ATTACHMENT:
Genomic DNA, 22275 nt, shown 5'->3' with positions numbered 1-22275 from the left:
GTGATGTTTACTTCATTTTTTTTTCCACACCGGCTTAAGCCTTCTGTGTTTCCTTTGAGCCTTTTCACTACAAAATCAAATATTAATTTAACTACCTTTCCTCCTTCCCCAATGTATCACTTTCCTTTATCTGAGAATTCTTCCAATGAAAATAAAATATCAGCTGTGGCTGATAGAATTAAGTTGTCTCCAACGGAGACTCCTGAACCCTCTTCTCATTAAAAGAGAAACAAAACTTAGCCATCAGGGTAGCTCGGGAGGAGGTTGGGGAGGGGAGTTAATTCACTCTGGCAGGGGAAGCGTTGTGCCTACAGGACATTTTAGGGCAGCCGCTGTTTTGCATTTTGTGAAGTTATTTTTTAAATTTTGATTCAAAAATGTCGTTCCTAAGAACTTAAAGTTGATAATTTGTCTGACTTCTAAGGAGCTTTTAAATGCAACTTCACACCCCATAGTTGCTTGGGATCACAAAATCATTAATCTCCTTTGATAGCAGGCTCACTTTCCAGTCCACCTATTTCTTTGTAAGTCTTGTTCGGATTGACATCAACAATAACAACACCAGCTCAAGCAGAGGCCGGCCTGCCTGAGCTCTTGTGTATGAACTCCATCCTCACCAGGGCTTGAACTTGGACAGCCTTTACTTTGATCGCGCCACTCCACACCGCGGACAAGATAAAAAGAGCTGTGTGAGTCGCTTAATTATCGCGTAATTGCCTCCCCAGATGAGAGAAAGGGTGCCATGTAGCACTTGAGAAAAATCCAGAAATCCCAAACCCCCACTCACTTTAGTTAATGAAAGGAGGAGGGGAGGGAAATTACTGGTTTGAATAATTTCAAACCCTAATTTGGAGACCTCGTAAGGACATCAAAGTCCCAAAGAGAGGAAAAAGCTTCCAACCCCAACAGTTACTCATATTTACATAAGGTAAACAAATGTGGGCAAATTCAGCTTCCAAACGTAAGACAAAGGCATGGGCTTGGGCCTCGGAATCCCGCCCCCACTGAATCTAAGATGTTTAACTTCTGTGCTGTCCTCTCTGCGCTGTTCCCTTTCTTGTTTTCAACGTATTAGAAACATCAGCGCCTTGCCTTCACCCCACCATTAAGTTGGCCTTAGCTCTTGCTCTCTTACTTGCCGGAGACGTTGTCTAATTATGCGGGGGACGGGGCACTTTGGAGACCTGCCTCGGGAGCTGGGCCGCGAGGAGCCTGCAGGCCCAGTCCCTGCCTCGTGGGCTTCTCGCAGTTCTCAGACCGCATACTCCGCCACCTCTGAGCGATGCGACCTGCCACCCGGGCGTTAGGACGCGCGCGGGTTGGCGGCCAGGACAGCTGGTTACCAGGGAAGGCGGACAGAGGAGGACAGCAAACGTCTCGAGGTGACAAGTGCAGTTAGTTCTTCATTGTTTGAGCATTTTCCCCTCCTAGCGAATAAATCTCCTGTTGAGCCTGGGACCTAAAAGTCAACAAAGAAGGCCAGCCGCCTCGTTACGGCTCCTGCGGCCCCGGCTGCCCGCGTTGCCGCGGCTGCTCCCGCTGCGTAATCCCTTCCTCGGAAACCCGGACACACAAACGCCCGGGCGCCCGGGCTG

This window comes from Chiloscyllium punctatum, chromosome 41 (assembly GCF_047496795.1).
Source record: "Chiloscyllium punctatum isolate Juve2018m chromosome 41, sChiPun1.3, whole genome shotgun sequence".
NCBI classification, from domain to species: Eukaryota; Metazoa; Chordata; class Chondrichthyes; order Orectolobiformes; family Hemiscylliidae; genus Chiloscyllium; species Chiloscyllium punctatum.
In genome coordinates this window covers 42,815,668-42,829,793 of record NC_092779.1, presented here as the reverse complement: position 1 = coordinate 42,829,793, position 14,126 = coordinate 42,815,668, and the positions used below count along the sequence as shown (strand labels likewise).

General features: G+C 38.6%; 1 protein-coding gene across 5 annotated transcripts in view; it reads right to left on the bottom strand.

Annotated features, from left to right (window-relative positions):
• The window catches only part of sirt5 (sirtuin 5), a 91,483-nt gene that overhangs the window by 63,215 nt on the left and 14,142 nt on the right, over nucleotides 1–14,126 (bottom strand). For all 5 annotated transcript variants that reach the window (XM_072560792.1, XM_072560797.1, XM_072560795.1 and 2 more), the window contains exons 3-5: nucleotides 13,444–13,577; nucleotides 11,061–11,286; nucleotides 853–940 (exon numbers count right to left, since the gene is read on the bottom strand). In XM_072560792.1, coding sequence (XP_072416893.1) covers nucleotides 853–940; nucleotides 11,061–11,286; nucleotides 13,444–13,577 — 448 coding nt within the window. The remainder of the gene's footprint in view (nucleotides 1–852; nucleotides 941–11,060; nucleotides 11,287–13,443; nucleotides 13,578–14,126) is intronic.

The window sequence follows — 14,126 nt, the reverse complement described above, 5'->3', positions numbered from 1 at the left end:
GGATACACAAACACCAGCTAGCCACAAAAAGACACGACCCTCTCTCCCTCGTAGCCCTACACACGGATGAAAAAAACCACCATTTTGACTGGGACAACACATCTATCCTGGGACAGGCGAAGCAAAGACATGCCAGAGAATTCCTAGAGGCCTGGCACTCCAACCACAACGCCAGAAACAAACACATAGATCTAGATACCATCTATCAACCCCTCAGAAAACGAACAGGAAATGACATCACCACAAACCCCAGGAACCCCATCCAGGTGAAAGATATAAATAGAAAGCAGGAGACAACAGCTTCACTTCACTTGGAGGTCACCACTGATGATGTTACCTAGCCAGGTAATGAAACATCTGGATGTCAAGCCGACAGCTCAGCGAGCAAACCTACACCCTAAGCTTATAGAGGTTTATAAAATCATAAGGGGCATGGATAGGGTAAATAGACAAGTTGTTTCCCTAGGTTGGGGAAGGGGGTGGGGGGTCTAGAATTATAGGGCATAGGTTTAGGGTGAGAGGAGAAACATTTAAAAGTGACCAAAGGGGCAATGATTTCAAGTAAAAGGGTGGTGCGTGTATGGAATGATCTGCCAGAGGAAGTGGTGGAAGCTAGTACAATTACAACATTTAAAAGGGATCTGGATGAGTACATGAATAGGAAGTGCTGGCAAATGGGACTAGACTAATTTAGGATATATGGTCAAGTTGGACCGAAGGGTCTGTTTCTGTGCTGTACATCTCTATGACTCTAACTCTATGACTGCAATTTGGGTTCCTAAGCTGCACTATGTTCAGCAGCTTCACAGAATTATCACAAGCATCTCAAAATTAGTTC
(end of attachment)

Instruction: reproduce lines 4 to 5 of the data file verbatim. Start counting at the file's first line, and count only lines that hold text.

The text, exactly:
Source record: "Chiloscyllium punctatum isolate Juve2018m chromosome 41, sChiPun1.3, whole genome shotgun sequence".
NCBI classification, from domain to species: Eukaryota; Metazoa; Chordata; class Chondrichthyes; order Orectolobiformes; family Hemiscylliidae; genus Chiloscyllium; species Chiloscyllium punctatum.